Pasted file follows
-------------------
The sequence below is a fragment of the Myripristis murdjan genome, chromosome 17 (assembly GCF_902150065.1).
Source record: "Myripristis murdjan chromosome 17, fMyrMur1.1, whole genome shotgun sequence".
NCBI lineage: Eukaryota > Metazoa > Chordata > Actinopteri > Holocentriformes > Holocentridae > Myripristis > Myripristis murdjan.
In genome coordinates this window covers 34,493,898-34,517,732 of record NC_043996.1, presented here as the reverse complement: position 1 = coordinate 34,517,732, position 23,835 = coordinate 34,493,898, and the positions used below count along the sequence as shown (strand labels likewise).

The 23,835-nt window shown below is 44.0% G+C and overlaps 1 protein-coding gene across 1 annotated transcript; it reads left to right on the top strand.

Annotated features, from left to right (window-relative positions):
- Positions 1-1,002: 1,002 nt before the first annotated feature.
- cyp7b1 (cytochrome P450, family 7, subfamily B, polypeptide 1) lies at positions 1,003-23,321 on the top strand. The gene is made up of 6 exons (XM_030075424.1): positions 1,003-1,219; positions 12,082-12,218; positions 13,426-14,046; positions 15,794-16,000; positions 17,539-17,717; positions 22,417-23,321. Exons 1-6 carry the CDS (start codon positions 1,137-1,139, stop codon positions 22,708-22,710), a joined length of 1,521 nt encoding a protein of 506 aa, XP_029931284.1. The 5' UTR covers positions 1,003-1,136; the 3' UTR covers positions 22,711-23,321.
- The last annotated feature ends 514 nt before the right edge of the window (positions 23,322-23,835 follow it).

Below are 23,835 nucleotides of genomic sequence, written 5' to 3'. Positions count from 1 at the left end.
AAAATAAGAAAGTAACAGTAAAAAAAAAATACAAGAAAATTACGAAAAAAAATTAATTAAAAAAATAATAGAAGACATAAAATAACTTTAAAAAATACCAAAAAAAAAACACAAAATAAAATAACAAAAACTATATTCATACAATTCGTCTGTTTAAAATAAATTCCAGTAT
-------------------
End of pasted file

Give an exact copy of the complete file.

The sequence below is a fragment of the Myripristis murdjan genome, chromosome 17 (assembly GCF_902150065.1).
Source record: "Myripristis murdjan chromosome 17, fMyrMur1.1, whole genome shotgun sequence".
NCBI lineage: Eukaryota > Metazoa > Chordata > Actinopteri > Holocentriformes > Holocentridae > Myripristis > Myripristis murdjan.
In genome coordinates this window covers 34,493,898-34,517,732 of record NC_043996.1, presented here as the reverse complement: position 1 = coordinate 34,517,732, position 23,835 = coordinate 34,493,898, and the positions used below count along the sequence as shown (strand labels likewise).

The 23,835-nt window shown below is 44.0% G+C and overlaps 1 protein-coding gene across 1 annotated transcript; it reads left to right on the top strand.

Annotated features, from left to right (window-relative positions):
- Positions 1-1,002: 1,002 nt before the first annotated feature.
- cyp7b1 (cytochrome P450, family 7, subfamily B, polypeptide 1) lies at positions 1,003-23,321 on the top strand. The gene is made up of 6 exons (XM_030075424.1): positions 1,003-1,219; positions 12,082-12,218; positions 13,426-14,046; positions 15,794-16,000; positions 17,539-17,717; positions 22,417-23,321. Exons 1-6 carry the CDS (start codon positions 1,137-1,139, stop codon positions 22,708-22,710), a joined length of 1,521 nt encoding a protein of 506 aa, XP_029931284.1. The 5' UTR covers positions 1,003-1,136; the 3' UTR covers positions 22,711-23,321.
- The last annotated feature ends 514 nt before the right edge of the window (positions 23,322-23,835 follow it).

Below are 23,835 nucleotides of genomic sequence, written 5' to 3'. Positions count from 1 at the left end.
AAAATAAGAAAGTAACAGTAAAAAAAAAATACAAGAAAATTACGAAAAAAAATTAATTAAAAAAATAATAGAAGACATAAAATAACTTTAAAAAATACCAAAAAAAAAACACAAAATAAAATAACAAAAACTATATTCATACAATTCGTCTGTTTAAAATAAATTCCAGTAT